The Illustration of the Master: Henry James and the Magazine Revolution

By Amy Tucker | Go to book overview

CHAPTER 3 Stepping out of the Frame:
James’s “Holbein”

THIS CHAPTER extends the work of the preceding pages by focusing on one of the “tales of the artist” James composed for the magazines at the turn of the century. “The Beldonald Holbein” is exceptional in James’s oeuvre for its numerous allusions to a single artist, Hans Holbein the Younger, yet the significance of this intricate web of historical reference has for the most part gone unexamined in the brief record of scholarship on the tale.1 The premise of the present discussion is that in “The Beldonald Holbein” James constructs a narrative space in which the reader’s mental “illustrations” of Holbein’s work are a necessary part of the experience of the tale. This is precisely the kind of collaboration between reader and author that James would advocate in his final Preface to the New York Edition:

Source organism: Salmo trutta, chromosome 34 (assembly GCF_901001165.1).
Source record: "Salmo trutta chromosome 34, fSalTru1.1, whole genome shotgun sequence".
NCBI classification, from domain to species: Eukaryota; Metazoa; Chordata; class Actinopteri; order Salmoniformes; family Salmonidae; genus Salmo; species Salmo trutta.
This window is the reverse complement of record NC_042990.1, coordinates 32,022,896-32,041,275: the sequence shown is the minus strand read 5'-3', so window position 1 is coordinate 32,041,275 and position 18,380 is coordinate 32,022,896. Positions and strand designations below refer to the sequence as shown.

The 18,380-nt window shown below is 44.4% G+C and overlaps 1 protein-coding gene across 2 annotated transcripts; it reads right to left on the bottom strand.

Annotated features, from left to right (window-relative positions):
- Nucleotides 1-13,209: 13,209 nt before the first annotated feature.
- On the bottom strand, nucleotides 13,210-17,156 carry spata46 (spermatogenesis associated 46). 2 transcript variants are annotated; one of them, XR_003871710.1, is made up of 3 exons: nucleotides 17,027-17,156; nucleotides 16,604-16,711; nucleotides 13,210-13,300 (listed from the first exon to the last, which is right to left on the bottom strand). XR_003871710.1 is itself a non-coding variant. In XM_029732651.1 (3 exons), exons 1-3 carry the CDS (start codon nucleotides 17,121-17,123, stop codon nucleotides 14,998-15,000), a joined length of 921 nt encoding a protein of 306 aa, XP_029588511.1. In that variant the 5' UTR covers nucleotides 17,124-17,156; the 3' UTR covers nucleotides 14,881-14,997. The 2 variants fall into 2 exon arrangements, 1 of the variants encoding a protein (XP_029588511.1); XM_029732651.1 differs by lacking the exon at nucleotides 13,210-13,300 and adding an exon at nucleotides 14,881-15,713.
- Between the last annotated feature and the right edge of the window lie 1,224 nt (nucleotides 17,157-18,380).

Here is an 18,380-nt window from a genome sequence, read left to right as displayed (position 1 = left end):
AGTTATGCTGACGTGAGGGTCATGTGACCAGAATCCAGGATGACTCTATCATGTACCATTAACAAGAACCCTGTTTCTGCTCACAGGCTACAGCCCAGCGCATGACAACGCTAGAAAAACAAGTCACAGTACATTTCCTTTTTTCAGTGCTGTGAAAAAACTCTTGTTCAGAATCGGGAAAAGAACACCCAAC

That one should, as an author, reduce one’s reader, “artistically” inclined, to such a
state of hallucination by the images one has evoked as does n’t permit him to rest
until he has noted or recorded them, set up some semblance of them in his own
other medium by his own other art—nothing could better consort than that, I nat-
urally allow, with the desire or the pretension to cast a literary spell. (LC 2: 1326)

Generally speaking, as Stuart Culver observes, James’s representational strategy “is to ‘weave so beautifully tangled a web’ that the reader is forced both to acknowledge the proper boundaries of his authority

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